Copyright grants the copyright holder rights relating to the use of the copyright material, in addition certain moral rights are granted to the creator of the materials. Copyright is automatically granted when new creative material is produced - i.e. the material must be more than a simple collection of other data. Copyright is a separate item of property to the original work and the sale of the original work does not automatically pass copyright on to the new owner of that work (e.g. selling a score or painting does not automatically transfer the copyright). The particular rights and the duration of the copyright period are affected by the type of material.For audio and digital music research, rights of particular interest relate to:
- musical compositions and audio recordings - a CD can be covered by three separate copyrights, one for the design of the packaging, one for the sound recording on the CD and one for the musical composition recorded
- typographical arrangements - these cover not only papers (which are also covered as literary works) but also the layout of spreadsheets and design of databases.
If you compose a completely original piece of music then it is your own property - you own the copyright, in other words.
Arranging existing music is fraught with difficulties. To put it very simply (and this is indeed a gross simplification) until the composer has been dead for seventy years his music is copyright and you may not make a written arrangement of it without permission.
Lots more in the post though, so it's worth reading if you want to know more about music copyright!
It is important to note that copyright does not cover the ideas expressed within a work, only the particular form that that work has been captured in. The data within a spreadsheet is not copyright, only the particular layout of that data.
We note that simple anthologies - e.g. a collection of "complete works" or works created during a certain period - do not get copyright on the content, although the typographical layout may be copyright.
Fair dealing / fair use regulations allow specific uses of copies from original copyright materials (NB: not copies of copies!) without breaching copyright. However, fair use does not apply to sound recordings, films and broadcasts. There are JISC Guidelines for Fair Dealing in an Electronic Environment and specific clauses in the legislation on use in education in training or for personal study.The legislation:
Moral Rights¶The author of a work always retains two moral rights regarding the content:
- The right to be identified as the author
- The right to object to derogatory use of the material.
In the UK, if a "substantial investment" is made in "obtaining, verifying or presenting" the contents of a database then the database will be protected by database rights. The owner of those rights will be the person that "takes the initiative" in the creation of the database - that "person" being the employer if the database is made by an employee in the course of his work. Database rights are infringed by extraction or re-utilisation of a substantial part of the database.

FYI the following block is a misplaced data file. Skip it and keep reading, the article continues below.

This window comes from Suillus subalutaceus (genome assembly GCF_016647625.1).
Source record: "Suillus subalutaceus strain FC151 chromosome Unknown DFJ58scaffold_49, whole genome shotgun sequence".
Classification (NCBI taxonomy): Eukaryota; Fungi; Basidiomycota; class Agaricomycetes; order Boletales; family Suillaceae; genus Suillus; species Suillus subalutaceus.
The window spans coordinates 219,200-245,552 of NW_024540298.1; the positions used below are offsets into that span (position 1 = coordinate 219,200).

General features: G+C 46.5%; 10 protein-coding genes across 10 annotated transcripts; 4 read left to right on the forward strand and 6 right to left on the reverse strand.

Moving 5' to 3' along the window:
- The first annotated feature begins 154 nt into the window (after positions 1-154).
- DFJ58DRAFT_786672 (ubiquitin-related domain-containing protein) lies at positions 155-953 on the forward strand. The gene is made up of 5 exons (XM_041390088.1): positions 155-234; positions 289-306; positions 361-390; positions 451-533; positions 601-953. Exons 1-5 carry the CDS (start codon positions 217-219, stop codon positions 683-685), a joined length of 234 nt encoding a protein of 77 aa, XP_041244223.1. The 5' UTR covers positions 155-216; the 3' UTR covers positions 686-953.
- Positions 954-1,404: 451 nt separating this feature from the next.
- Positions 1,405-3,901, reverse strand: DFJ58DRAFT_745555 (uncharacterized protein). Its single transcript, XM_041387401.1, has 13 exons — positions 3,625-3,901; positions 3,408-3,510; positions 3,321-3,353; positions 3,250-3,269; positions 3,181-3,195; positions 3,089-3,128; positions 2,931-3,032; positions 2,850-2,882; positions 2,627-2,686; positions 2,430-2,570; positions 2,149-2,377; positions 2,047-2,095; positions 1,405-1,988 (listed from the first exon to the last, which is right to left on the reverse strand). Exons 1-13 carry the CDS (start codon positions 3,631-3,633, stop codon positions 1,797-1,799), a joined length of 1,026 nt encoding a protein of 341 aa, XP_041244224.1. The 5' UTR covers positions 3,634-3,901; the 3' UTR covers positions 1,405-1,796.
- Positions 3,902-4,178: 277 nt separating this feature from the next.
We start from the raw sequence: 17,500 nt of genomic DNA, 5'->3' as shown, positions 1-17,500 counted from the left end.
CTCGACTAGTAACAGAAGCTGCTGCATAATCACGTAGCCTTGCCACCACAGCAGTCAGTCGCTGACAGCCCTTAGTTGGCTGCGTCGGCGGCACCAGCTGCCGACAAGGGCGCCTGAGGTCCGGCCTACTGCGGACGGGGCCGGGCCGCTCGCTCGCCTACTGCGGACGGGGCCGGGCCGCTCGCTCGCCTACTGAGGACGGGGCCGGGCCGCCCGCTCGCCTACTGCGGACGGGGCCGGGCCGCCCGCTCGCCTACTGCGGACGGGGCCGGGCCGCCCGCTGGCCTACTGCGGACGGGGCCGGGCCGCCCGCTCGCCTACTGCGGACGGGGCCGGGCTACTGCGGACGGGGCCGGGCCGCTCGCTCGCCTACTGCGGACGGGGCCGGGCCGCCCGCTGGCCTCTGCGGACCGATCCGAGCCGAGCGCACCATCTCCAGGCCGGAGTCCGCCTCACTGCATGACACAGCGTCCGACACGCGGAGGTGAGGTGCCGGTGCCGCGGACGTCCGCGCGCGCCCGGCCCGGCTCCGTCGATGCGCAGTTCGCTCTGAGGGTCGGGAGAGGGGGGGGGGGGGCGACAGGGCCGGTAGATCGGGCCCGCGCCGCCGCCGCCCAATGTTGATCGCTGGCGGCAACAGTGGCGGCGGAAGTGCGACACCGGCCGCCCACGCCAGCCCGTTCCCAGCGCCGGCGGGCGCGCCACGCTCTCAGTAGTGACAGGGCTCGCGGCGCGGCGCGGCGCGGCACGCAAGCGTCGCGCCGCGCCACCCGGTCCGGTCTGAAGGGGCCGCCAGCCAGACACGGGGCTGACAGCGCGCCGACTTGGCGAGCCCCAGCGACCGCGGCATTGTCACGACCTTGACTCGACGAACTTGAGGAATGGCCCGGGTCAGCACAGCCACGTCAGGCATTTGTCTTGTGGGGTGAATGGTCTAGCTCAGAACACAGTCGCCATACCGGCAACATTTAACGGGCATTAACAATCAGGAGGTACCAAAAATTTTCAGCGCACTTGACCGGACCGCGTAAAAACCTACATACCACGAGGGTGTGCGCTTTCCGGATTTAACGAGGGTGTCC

Fair dealing rules exist for database rights - users of databases are allowed to extract data for non-commercial use in research and teaching (with acknowledgment of the source).
Database rights last for 15 years from the creation/publication of the database and may be renewed if the database changes substantially.More information at:
More Information¶UK university materials regarding copyright and intellectual property:
- fact sheets at The UK Copyright Service, including the Top 10 Copyright Myths
- UK Intellectual Property Office page on copyright including a downloadable booklet
- Music Publishers Association - MPA
- Performing Rights Society - PRS
- Guide to Copyright in Schools
- PRS - Performing Rights Society - FAQ, includes details on copyright
Some articles of interest from outside the UK¶Australian IP law blog posts re. media and copyright. Includes:
- Digital music technology and copyright timeline
- Are adaptations of copyright work legal?
- Music formats and law: commercialisation of 45-rpm records
- Creative Commons licences are useful but oversold
- What makes a derivative work
derivative must use enough of the prior work that the average person would conclude that it had been based on or adapted from the prior work
compilations are (c) if they show minimal creativity (e.g. not just all works by someone or by date)
- Copyright Renewal
Many works did not have copyright renewed and therefore went out of copyright and into the public domain in the US - estimated 15% of works had copyright renewed. Renewals will appear in the online US copyright database for works from 1950-1963,
CHM Super Sound (a South Pacific record company) state that :
A melodic phrase of a song is in copyright. The lyrics are in copyright. Chord progressions in a music composition however, are not copyright material.
University of Washington Copyright Connection